“When I found out I was pregnant with my now 13-month-old son, Percy, I knew it would be a struggle financially. My fiancé and I are young parents and neither of us have established careers. Throughout my pregnancy, shopping second hand became a part of my lifestyle. From maternity clothes to cloth diapers and baby toys. Most of my son’s belongings are preloved, either hand-me-downs or purchased on resell sites like Facebook marketplace and Kijiji. When it came time for a baby shower, I requested second-hand gifts or hand-me-downs and was taken shocked and taken aback when only one guest out of dozens showed up with a preloved gift. (Mind you, this was before the pandemic.) It was then that I realized second-hand gifting is not considered acceptable. As though gifting something that’s not encased in plastic packaging or made by an underpaid worker overseas is somehow less than.
Christmas this year is particularly hard, not just for my family, but for families globally. Many parents have lost their jobs or are suffering from reduced income. My fiancé was out of work for 4 months this year, and I was already on a very meager maternity leave salary. The holiday season puts pressure on families like ours to spend money they don’t have. Like many moms out there, I feel an internal and external pressure to provide my son with the best of the best, especially during the holidays. I love him in a way that makes me want to give him everything I possibly can and more.
This is where the spirit of the holiday season often gets a bit muddled. In an effort to show our children how much they are loved, we get sucked into this purchasing frenzy. We strive to put the perfect presents under the Christmas tree: the latest gadgets and the hottest toys. We’re bombarded by ads that tell us to BUY MORE! And by the time next Christmas rolls around, half of that stuff has already been put to the curb. The average American shopper racks up over $1,000 in debt during the holiday season. It’s ironic how some of these Christmas traditions push families apart as opposed to bringing them together.
The thing is, Christmas isn’t about money spent, Santa, or how many gifts you can shove under a tree. It’s about time spent together as a family, memories made, and giving back to those who need it most. Christmas shouldn’t be putting families in debt or creating thousands of pounds of dinky plastic toys that are destined for the trash. We have the power to slow down our consumption this Christmas. We can choose to buy fewer things and give more love.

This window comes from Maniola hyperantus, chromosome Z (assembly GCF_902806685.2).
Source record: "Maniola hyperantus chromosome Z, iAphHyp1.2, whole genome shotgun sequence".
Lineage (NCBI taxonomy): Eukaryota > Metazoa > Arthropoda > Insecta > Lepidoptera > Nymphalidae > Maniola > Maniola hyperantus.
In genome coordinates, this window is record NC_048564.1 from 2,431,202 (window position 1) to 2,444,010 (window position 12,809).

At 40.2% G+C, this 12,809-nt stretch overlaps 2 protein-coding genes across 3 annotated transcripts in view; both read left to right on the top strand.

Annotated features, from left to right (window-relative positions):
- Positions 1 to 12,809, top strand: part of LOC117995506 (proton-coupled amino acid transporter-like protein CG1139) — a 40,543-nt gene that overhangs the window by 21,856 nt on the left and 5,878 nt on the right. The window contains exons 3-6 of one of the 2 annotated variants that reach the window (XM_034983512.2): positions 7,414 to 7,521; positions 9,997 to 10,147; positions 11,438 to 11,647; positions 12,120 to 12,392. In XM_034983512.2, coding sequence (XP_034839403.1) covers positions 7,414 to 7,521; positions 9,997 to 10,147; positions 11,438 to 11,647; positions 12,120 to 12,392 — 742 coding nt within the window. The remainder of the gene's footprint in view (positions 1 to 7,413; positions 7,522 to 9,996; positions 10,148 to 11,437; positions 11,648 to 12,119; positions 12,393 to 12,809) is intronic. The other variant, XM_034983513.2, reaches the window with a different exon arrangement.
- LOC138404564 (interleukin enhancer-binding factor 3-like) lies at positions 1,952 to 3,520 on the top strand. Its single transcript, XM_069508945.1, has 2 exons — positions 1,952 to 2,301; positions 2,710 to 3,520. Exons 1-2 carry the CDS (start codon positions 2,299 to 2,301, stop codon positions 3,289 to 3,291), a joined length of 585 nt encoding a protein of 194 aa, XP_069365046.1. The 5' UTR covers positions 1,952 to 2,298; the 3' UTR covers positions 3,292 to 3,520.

It was this revelation that pushed me to rethink Christmas this year and change the way my family gifts. So far, my fiancé and I have brewed batches of mead and cider to give to friends, and my son and I have made and decorated salt dough ornaments together to give to family members. I’ve also purchased all of my son’s gifts second hand or from small local businesses who are in need of support during these uncertain times. There won’t be a lot under our tree this Christmas, and that’s okay. We’ve got more than enough love to fill the gaps.
This holiday season, I challenge you to consider alternate modes of gifting. Look for items second hand instead of high tailing to Walmart. Support a local small business instead of clicking ‘add to cart’ on Amazon. Write a heartfelt letter, make a holiday craft with your kids, plan a memorable outing. There are so many ways to show how much you care without spending a cent.
And, if that second-hand shopping leaves you with extra money in your budget, put a present under someone else’s tree who needs it more than you.”
This story was submitted to Love What Matters by Jenna Lee of Kitchener, Ontario. You can follow her on Instagram and her website. Submit your own story here. Be sure to subscribe to our free email newsletter for our best stories, and YouTube for our best videos.
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